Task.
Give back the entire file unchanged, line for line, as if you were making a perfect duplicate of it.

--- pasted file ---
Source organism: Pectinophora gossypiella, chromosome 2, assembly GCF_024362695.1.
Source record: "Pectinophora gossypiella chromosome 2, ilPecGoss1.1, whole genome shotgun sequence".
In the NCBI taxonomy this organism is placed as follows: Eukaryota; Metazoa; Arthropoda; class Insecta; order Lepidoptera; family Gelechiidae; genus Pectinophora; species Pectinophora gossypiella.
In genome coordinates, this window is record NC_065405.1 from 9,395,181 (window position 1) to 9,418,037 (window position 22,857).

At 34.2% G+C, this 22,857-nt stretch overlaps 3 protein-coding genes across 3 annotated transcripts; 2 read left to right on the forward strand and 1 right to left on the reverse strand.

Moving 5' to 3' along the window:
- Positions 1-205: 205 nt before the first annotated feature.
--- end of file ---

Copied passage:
Source organism: Pectinophora gossypiella, chromosome 2, assembly GCF_024362695.1.
Source record: "Pectinophora gossypiella chromosome 2, ilPecGoss1.1, whole genome shotgun sequence".
In the NCBI taxonomy this organism is placed as follows: Eukaryota; Metazoa; Arthropoda; class Insecta; order Lepidoptera; family Gelechiidae; genus Pectinophora; species Pectinophora gossypiella.
In genome coordinates, this window is record NC_065405.1 from 9,395,181 (window position 1) to 9,418,037 (window position 22,857).

At 34.2% G+C, this 22,857-nt stretch overlaps 3 protein-coding genes across 3 annotated transcripts; 2 read left to right on the forward strand and 1 right to left on the reverse strand.

Moving 5' to 3' along the window:
- Positions 1-205: 205 nt before the first annotated feature.